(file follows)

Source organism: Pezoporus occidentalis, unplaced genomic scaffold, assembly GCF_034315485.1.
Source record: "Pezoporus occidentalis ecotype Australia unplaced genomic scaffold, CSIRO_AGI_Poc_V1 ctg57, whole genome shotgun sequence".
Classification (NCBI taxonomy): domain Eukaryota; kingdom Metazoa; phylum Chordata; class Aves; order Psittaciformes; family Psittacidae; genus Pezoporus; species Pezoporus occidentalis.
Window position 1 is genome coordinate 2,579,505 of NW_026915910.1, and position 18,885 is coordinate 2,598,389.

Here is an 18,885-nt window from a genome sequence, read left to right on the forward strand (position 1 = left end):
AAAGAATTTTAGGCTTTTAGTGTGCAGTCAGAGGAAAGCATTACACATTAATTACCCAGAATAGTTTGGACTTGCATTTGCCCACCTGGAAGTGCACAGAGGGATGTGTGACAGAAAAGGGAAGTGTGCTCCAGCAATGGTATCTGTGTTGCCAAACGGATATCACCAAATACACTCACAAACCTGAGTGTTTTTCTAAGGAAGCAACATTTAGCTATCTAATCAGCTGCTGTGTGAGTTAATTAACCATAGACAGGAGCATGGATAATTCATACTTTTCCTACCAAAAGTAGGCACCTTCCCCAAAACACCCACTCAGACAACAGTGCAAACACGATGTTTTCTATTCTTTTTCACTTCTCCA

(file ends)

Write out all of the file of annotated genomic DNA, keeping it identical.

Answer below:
Source organism: Pezoporus occidentalis, unplaced genomic scaffold, assembly GCF_034315485.1.
Source record: "Pezoporus occidentalis ecotype Australia unplaced genomic scaffold, CSIRO_AGI_Poc_V1 ctg57, whole genome shotgun sequence".
Classification (NCBI taxonomy): domain Eukaryota; kingdom Metazoa; phylum Chordata; class Aves; order Psittaciformes; family Psittacidae; genus Pezoporus; species Pezoporus occidentalis.
Window position 1 is genome coordinate 2,579,505 of NW_026915910.1, and position 18,885 is coordinate 2,598,389.

Here is an 18,885-nt window from a genome sequence, read left to right on the forward strand (position 1 = left end):
AAAGAATTTTAGGCTTTTAGTGTGCAGTCAGAGGAAAGCATTACACATTAATTACCCAGAATAGTTTGGACTTGCATTTGCCCACCTGGAAGTGCACAGAGGGATGTGTGACAGAAAAGGGAAGTGTGCTCCAGCAATGGTATCTGTGTTGCCAAACGGATATCACCAAATACACTCACAAACCTGAGTGTTTTTCTAAGGAAGCAACATTTAGCTATCTAATCAGCTGCTGTGTGAGTTAATTAACCATAGACAGGAGCATGGATAATTCATACTTTTCCTACCAAAAGTAGGCACCTTCCCCAAAACACCCACTCAGACAACAGTGCAAACACGATGTTTTCTATTCTTTTTCACTTCTCCA